As a quick intro, Azure Security Center (ASC) is a holistic solution provided by Microsoft to not only assess your Azure resources, but can also be extended to your On-Premises infrastructure as well. ASC is a security management solution that improves your overall security posture within your Azure environment and on-premises infrastructure. I work with a lot of customers where they require an “agnostic” SIEM solution. ASC generates detailed security recommendations and alerts that can be viewed through the ASC portal. However when customers have a requirement to send this telemetry to some third party SIEM, such as QRadar, Splunk, etc. In short, your Azure resources can send their security events directly to Event Hubs (via Diagnostic Agents) or can be configured (the easier approach) with ASC.

To get these policies, go HERE to the Azure GitHub repo. Next post, I will walk you through the setup and all the necessary parameters that are required to get this policy up and ‘governing’.

Azure Security Center – Continuous Export

Azure Security Center (ASC) is a great holistic solution provided by Microsoft to not only assess your Azure resources, but can also be extended to your On-Premises infrastructure as well. ASC is a security management solution that improves your overall security posture within your Azure environment and on-premises infrastructure. I work with a lot of customers where they require an “agnostic” SIEM solution, so they don’t have all of their eggs in one basket (sort of speak) with a single vendor. Azure Sentinel is a great solution, but still lacks maturity in comparison to other products like IBM’s QRadar, Splunk and some others.

ASC also generates detailed security recommendations and alerts that can be viewed through the ASC portal. However when customers have a requirement to send this telemetry to some third party SIEM, Azure’s Event Hubs is a great middleman solution.

In short, your Azure resources can send their security events directly to Event Hubs (via Diagnostic Agents) or can be configured (the easier approach) with ASC. Choosing the latter, we can also configure ASC to Continuously Export the data being collected in ASC to be forwarded to Event Hubs. Which in turn will allow the third party SIEM to ingest the data within Event Hubs.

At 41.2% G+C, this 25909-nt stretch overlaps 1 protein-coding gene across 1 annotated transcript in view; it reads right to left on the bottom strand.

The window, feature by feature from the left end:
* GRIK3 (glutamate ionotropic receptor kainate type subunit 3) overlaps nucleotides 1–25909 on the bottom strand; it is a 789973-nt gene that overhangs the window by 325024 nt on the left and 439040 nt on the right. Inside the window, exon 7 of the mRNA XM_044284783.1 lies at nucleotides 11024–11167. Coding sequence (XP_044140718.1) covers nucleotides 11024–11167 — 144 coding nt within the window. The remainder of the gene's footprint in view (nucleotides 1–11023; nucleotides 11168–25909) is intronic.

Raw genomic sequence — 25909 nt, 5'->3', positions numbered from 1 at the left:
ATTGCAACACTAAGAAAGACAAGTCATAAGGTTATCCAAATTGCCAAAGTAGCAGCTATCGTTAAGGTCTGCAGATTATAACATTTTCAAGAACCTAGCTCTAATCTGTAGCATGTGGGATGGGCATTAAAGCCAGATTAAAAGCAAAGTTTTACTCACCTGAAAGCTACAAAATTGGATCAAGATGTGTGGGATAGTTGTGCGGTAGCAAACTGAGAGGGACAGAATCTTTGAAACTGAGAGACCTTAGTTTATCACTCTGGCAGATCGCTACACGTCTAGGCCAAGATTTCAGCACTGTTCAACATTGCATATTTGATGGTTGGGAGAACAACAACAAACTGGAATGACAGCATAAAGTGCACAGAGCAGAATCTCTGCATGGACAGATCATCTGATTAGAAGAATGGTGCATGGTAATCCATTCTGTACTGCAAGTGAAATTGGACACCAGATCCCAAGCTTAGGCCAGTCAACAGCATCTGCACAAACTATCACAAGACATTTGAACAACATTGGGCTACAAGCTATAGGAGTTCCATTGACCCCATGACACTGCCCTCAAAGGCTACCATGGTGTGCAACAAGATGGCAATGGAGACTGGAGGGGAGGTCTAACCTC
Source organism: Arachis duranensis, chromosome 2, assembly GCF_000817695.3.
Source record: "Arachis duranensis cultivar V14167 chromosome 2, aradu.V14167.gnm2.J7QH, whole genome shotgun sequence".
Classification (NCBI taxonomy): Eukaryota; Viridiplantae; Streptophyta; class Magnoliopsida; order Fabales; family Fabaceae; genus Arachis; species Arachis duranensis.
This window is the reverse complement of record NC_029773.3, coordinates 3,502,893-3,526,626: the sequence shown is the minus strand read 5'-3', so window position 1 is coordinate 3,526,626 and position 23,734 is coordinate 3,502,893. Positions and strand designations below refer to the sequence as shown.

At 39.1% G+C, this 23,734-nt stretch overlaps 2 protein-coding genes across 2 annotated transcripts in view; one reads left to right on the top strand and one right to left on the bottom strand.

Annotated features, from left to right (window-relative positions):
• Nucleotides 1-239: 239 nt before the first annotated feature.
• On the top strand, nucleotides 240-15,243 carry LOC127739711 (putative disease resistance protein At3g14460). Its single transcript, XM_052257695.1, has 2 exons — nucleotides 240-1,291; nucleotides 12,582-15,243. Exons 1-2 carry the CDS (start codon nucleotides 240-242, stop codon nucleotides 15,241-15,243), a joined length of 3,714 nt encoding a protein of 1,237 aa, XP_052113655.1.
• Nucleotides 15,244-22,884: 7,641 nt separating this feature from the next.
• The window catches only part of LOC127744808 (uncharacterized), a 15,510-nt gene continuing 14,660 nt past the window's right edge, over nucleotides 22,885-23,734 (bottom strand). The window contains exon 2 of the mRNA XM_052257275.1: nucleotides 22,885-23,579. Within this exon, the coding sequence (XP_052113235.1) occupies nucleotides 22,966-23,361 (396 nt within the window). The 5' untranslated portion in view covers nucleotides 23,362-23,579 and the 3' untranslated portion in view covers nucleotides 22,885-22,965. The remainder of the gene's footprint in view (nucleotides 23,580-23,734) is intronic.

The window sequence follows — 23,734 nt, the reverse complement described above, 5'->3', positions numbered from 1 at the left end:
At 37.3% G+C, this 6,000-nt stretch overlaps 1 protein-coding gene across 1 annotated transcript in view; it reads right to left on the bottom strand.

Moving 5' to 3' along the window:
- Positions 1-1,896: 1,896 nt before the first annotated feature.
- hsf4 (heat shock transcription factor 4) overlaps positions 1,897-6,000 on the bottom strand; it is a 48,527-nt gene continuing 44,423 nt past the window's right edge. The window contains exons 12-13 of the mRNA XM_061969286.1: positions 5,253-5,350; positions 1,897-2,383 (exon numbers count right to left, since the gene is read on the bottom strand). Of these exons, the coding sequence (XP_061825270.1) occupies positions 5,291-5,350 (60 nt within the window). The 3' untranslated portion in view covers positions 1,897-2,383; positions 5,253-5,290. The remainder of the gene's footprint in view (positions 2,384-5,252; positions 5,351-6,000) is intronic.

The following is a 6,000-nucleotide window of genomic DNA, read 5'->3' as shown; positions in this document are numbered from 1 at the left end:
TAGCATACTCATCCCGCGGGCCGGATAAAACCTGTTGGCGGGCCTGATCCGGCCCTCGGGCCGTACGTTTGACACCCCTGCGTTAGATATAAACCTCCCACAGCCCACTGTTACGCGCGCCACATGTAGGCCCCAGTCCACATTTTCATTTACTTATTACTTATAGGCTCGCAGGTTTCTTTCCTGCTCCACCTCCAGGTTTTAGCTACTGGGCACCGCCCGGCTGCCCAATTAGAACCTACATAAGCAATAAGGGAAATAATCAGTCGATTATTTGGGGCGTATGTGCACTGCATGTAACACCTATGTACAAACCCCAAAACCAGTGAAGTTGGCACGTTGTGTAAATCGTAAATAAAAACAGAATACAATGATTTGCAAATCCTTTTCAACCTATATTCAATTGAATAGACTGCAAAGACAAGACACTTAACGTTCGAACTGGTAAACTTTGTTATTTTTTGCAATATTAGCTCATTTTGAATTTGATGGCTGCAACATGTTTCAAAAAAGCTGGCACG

Once you have enabled ASC, enrolled your resources, (assuming you have already configured Event Hubs and a third party SIEM) you can then setup Continuous Export within the ASC console as shown below.

Setting up ASC Continuous Export is pretty straightforward, provided you have already configured Event Hubs, and your SIEM to ingest from Event Hubs. Within ASC, select Continuous Export. Enable which workspace to send the data to, either Event Hubs, or Log Analytics (Sentinel). Select the type of alerts and recommendations (All, Low, Medium, High). Specify the Subscription where Event Hubs lives, the Event Hub Namespace, Name, and Policy Name. Hit Save, and that is it!

That is, pretty simple. Definitely a much easier solution than deploying Linux and Windows Agent Diagnostic (LAD/WAD) — another post for another day 🙂

Azure Security Center – Secure Score Enhancements

Over the last few days, Azure Security Center (ASC) made an update to how Secure Score is calculated. This new enhancement simplifies how the Secure Score is calculated, and in this post I would like to show how this is done.

As previously mentioned, Azure Security Center is a high-level, holistic assessment of your Azure environment. Azure Security Center can also be extended to your on-premises environment as well. Nevertheless, one of the key functionalities ASC provides is a Secure Score. Secure Score is a calculation based on your specific environment, and the resources deployed within your environment. The Secure Score provides a ratio between your healthy resources and total resources deployed within your environment as per recommendation for each security/vulnerability.

To see your Secure Score, go to Azure Security Center, and looked for your score within the Policy & Compliance blade:

Now let’s look at how the Secure Score is calculated.

If you drill down to your recommendations section, you can see how each control and its potential score. You can also review how you can achieve a higher score by implementing the suggested recommendations.

If we select one of the many recommendations, we can see by implementing MFA in the environment, our overall Secure Score has the potential to increase by 10 points, or 18%.

To get the full list of Security Controls and each recommendations, please see Microsoft’s documentation HERE.

Automate and Deploy Microsoft Defender Advanced Threat Protection (MDATP) via PowerShell

A few days ago, I needed to on-board Azure Windows Server VMs with Microsoft Windows Defender Advanced Threat Protection, or in short, MDATP. Sometimes Azure Security Center (ASC) has issues with on-boarding VMs and deploying the MDATP agent. As a result, I wrote the following PowerShell script that will download the MDATP.cmd file from my Azure Blob container and install it locally to the VM. This script allows you to automate it for many VMs to the scope of a Resource Group.